Purchasing beef and chicken from a grocery has become problematic for me also. Not only is the origin of the animal becoming increasingly significant but an increased awareness of the methods used in raising these food sources is adding to my hesitation in buying grocery store offerings. What is a consumer to do when the food safety of our beef and chicken and pork products begins to become a concern? Place greater confidence in the current USDA grading and labeling of our meat and poultry and continue purchasing as before? Buy only products labeled ‘free range” and hope that it is better and safer for you? Turn vegan and avoid this quandary all together? Avoid the grocery stores and butcher shops and purchase meat and chicken directly from the source? YES, that is going to be the next step for this consumer! After having a terrific experience purchasing Piedmontese beef direct from a Michigan company and chicken direct from a northern Michigan farmer through our local farmers market I have come across a way to increase my confidence in the food I eat and serve to others. What better way to help the local and state economy than to buy food directly from the source? To accomplish this goal I have recently taken to read the local classified ads that advertise for sale local beef and poultry, as well as eggs. This has become a new learning experience for me, one that I am gaining not only knowledge of local and state businesses but one that allows me to speak directly with food producers. I can investigate for myself their food safety systems, their processing methods and their overall attention to food safety. This knowledge is hard to garner from the big food producers!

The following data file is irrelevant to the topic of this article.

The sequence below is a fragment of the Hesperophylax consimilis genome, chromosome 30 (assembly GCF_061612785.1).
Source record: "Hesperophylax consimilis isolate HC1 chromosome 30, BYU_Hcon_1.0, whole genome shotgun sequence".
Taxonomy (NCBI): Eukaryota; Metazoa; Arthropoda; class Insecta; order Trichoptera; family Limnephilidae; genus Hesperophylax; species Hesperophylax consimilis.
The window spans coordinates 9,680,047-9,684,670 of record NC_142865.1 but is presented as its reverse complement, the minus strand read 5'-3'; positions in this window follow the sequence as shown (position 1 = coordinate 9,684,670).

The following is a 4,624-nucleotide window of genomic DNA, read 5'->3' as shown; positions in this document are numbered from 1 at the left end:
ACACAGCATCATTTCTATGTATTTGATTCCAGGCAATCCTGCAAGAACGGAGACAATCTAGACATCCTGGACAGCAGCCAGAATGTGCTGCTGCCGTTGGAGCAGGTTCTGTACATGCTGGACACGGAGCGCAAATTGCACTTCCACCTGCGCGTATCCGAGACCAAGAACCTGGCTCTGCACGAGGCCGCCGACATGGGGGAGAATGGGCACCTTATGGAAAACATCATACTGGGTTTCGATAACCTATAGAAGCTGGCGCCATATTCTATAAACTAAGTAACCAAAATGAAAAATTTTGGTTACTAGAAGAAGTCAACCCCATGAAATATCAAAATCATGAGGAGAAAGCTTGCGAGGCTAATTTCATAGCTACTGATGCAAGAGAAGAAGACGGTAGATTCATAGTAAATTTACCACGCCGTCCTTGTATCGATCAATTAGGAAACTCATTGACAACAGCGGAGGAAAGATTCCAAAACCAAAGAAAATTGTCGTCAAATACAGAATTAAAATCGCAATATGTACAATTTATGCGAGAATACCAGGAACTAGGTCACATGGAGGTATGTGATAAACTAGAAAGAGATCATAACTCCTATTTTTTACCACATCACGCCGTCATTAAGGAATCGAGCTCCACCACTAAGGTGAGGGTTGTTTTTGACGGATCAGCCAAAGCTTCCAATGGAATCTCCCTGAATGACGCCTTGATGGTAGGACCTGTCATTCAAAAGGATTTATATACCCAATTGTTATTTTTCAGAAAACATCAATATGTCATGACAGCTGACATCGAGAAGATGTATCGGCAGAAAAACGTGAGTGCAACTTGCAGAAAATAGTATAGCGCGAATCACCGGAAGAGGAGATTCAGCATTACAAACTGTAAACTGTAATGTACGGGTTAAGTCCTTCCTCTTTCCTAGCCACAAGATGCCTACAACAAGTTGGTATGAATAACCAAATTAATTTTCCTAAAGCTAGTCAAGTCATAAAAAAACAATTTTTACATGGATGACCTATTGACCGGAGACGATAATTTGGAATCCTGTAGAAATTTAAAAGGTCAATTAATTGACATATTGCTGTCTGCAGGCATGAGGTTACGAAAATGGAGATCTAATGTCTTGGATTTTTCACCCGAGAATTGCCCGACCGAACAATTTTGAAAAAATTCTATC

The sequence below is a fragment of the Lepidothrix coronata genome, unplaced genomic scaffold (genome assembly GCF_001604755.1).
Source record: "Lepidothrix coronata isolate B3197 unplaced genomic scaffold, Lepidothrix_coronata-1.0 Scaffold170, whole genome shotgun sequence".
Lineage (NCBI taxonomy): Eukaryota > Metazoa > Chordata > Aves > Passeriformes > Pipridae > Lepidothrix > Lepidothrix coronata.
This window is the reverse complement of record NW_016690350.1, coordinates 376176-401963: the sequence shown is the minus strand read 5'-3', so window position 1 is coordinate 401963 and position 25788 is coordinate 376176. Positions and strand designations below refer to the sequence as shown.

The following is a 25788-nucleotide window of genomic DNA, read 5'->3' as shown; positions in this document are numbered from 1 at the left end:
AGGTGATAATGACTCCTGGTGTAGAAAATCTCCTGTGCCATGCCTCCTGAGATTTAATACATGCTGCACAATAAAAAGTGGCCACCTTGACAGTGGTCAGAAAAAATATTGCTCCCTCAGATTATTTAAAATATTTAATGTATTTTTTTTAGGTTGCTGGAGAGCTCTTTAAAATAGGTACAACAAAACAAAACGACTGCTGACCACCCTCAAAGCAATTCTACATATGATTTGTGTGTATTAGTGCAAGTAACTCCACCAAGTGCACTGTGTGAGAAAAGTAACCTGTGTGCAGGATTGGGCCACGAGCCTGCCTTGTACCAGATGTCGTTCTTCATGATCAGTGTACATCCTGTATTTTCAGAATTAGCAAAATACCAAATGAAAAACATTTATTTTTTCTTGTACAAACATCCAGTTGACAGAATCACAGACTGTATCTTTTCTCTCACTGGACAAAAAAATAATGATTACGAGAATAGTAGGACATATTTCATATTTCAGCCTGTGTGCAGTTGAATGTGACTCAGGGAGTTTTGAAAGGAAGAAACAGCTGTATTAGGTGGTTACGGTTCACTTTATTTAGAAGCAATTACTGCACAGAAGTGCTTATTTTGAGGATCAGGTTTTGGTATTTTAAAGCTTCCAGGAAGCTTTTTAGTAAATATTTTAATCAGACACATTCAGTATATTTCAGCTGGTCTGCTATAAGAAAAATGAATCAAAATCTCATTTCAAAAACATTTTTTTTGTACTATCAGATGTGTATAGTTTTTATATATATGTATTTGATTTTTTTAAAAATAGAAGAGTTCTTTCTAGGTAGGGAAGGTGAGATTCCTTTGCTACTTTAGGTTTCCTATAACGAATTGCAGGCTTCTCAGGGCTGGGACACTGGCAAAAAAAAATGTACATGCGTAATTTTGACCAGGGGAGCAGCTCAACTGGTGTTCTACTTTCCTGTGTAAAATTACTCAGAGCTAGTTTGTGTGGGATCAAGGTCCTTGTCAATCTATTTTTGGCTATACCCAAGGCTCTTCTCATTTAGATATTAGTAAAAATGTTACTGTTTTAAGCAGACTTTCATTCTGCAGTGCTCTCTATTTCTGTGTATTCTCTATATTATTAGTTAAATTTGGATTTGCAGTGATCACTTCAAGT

Fruits and vegetables in northern Michigan are plentiful during the warm weather months but in the winter I must rely on the offerings presented at the local grocery stores. But wait, do I? Winter farmers’ markets have been growing in number in northern Michigan. It is hard to imagine fresh produce in snow season but cold-loving vegetables are beginning to be offered in larger numbers at these winter markets. Broccoli, kale, leaf lettuces, arugula, mustard, spinach, Brussel sprouts, parsley, chives, radishes, Swiss chard, and carrots…an alternative to grocery produce is making its mark in my local area.

With an increased awareness of our food chain’s growing problems and the willingness to become a more informed consumer, I look forward to raising my confidence in the US food chain through the development of more informative food labels for all foods, as well as the growth of food safety training . Third Party certifications are a great way for me to build confidence in a company as it demonstrates its care for the consumer safety through a focus on food safety. While I have the acess to a great local food system, throughout our coutry there is a gap for increased food safety for those who may not…. We will take a look at these in our next blog posting because:

About 3,000 Americans die every year from food borne illnesses. More tragic than the deaths themselves is the realization that they can be prevented, usually just with safe food-handling practices. (http://www.foodinsight.org/cfsec-panel-food-safety-social-media)

Until next time…

Happy, Safe, and Healthy Eating!